Fortunately, the new liability standard will apply only prospectively. So, it's not clear whether it will create much new legal exposure for the industry, particularly as the agencies are now operating under more scrutiny, adjusting to new rules and largely refraining from issuing opinions in the moribund structured finance space.
Meanwhile, even though the SEC has held public conferences and widely-solicited opinion about the prospect of forcing or engendering a shift away from "issuer pays", no alternative has seemed to gain traction.
Perhaps most importantly, bank regulators, after a slow start, seem to be progressing toward adoption of boilerplate language that financial institutions can substitute for past "embedded references" providing a legal defense for those who could point to having secured two high-quality NRSRO ratings.
And fortunately for the ratings industry, the new language will allow for NRSRO ratings as one of a number of methods to attest to a security's credit worthiness, but not make them a safe harbor in and of themselves. This should allow for ratings to remain preeminent in this regard.
Though it's not clear how the SEC might handle the Franken amendment, a leading candidate has seemed to be the Rule 17g5 approach, which would even further compel public sharing of data in order to encourage unsolicited ratings. This notion has been seen as an effective tool, in that agencies might be exposed or humiliated if their work or conclusion was to be publicy contested by a would-be competitor.
As for Europe, with a growing percentage of the agencies' business coming from the continent, perhaps the bigger questions for CRA investors have concerned the reforms being considered by the EU.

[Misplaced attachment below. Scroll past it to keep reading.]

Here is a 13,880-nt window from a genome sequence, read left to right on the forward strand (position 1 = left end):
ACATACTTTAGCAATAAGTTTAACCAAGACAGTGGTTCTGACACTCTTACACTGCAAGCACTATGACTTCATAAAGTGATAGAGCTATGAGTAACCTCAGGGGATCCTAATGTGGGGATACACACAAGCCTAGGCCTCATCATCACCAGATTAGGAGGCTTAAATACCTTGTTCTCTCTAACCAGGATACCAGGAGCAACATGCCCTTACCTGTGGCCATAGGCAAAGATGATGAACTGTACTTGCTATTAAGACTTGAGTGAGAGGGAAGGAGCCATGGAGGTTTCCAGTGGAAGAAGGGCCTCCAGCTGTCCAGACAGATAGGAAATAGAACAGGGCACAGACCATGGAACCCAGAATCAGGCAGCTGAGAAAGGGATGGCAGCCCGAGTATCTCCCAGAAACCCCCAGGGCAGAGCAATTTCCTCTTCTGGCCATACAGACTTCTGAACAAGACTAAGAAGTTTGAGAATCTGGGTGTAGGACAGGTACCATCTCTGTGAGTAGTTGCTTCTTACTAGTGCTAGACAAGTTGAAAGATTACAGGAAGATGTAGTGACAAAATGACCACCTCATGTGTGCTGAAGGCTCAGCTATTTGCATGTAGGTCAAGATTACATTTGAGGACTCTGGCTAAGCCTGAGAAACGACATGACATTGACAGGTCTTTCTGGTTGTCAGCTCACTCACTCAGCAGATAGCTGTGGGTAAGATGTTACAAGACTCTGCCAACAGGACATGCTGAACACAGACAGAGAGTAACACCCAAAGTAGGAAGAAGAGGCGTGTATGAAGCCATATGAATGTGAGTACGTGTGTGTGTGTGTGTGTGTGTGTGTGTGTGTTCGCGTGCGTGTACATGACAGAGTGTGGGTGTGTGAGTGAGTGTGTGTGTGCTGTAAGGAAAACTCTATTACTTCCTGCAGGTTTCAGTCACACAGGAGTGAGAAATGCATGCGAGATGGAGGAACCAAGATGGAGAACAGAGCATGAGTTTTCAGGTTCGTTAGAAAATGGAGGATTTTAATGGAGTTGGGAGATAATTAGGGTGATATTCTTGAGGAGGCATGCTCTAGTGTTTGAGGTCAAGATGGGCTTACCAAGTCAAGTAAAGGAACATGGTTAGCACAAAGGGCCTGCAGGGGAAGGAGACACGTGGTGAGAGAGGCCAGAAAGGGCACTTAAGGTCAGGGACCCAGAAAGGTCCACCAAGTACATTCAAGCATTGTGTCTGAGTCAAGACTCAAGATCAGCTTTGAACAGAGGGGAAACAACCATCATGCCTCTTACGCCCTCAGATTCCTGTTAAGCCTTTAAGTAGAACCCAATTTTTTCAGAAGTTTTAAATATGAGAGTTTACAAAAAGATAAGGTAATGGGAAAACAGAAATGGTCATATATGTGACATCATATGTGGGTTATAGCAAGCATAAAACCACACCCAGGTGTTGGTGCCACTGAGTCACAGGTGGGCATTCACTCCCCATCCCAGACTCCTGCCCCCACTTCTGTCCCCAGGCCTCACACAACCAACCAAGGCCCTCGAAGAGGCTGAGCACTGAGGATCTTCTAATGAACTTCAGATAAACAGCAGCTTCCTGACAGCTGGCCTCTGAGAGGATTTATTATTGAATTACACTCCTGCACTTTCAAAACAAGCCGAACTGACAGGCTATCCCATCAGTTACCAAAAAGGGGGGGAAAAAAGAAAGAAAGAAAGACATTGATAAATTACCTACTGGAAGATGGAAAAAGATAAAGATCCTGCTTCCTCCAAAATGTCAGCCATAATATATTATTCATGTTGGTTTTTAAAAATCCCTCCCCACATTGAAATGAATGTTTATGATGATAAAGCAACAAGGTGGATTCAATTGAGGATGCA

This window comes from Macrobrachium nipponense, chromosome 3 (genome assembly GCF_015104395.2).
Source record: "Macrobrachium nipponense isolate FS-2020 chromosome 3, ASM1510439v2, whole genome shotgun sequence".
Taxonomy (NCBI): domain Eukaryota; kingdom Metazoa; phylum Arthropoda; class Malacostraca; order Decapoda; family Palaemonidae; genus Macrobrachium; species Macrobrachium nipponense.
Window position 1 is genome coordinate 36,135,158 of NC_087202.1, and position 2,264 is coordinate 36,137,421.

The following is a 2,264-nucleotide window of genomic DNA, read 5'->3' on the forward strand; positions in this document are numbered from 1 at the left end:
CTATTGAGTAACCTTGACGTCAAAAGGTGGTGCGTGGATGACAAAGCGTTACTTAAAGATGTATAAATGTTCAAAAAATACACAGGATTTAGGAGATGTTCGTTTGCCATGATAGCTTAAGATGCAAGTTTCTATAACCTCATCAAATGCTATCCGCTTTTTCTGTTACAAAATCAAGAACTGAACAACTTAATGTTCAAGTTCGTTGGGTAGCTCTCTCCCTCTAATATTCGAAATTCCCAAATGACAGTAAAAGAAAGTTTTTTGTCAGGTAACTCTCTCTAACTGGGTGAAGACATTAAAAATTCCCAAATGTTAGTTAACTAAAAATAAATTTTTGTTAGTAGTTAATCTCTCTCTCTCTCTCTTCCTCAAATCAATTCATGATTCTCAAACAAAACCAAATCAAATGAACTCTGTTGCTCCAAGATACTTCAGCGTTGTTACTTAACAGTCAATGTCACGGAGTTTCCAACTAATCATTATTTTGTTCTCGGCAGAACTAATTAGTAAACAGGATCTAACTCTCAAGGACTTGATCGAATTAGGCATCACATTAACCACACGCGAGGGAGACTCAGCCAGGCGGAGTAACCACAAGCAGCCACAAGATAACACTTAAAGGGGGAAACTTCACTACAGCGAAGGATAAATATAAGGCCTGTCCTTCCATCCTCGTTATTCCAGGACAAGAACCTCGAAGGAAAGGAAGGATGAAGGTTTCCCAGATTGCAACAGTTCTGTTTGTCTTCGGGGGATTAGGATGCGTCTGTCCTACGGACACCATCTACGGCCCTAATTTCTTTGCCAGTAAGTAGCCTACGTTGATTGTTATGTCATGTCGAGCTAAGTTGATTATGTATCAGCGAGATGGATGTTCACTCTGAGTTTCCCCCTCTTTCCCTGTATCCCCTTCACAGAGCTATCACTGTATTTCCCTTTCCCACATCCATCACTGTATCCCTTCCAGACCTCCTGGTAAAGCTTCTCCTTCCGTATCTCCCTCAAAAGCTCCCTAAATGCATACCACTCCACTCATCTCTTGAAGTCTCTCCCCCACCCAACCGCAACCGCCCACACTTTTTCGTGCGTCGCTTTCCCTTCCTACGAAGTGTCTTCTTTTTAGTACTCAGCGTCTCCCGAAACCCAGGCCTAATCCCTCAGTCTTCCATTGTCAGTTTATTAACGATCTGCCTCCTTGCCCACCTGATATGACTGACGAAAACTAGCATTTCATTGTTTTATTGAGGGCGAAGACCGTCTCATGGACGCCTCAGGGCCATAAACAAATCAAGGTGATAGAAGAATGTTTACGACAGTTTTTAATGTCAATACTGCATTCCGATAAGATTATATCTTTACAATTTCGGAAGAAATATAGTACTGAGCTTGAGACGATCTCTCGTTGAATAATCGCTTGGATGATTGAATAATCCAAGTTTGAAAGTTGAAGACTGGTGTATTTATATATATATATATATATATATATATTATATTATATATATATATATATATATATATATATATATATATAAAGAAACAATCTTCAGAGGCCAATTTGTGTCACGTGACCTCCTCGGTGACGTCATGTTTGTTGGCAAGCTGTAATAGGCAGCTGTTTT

The Europeans are following a similar path to that considered in the U.S., but on a delayed timeline. So far, they also appear to be backing away from hard-edged reforms.
The EU is on a path to remove statutory references to ratings, for instance, although there are far fewer such mentions (which have only recently begun to proliferate as a result of Basel II). An early proposal to force a more regular review of sovereign ratings (at least once every six months, down from one per year) has been abandoned, as has the notion of mandatory reviews with a change in government.
On the legal liability front, CRA officials have recently told shareholders they are concerned that the EU is moving toward adopting the very "gross negligence" legal standard that the U.S. considered but avoided in Dodd-Frank. But sources point out that it would merely establish an EU-wide standard like the one that already exists in the majority of individual countries and they add that the European culture is much less litigious than that in the U.S., anyway. Meanwhile, also unlike in the States, neither a First Amendment defense, nor a stricter professional liability standard exists. For these reasons, the question of additional legal risk from Europe should be less worrisome from that in the U.S., although at least some marginal increase in litigation is probably likely.
Perhaps the most worrisome idea has been the notion of forcing issuers to rotate agencies every three years. In subsequent meetings, the EU Commission clarified that only one of any issuers' two ratings sources would have to be rotated, allowing them to maintain continuity with at least one firm. In addition, the rotation requirement will apply only to "structured finance products with underlying re-securitized assets," and small ratings firms will be exempt. Separately, also dropped along the way were contemplated provisions that could have been read as compelling European firms to use indigenous raters.
The likely result of emerging changes is that CRAs may lose some pricing power, as their margins come in for closer scrutiny by ESMA. But prospects for growth in EU debt market financing should greatly outstrip any impact from new regulatory friction. Since corporate finance among EU nations has been 34% financed via the capital markets and two-thirds (66%) through bank lending, in contrast to 75% capital markets to 25% banks in the U.S., decreasing confidence in EU banks should continue to spur rapid growth (and for CRAs, opportunity) in the EU bond market.
This long-term happy ending to the story could remain in prospect for years to come. But continued economic weakness could offset this opportunity and suppress CRA Euro opportunities in coming months.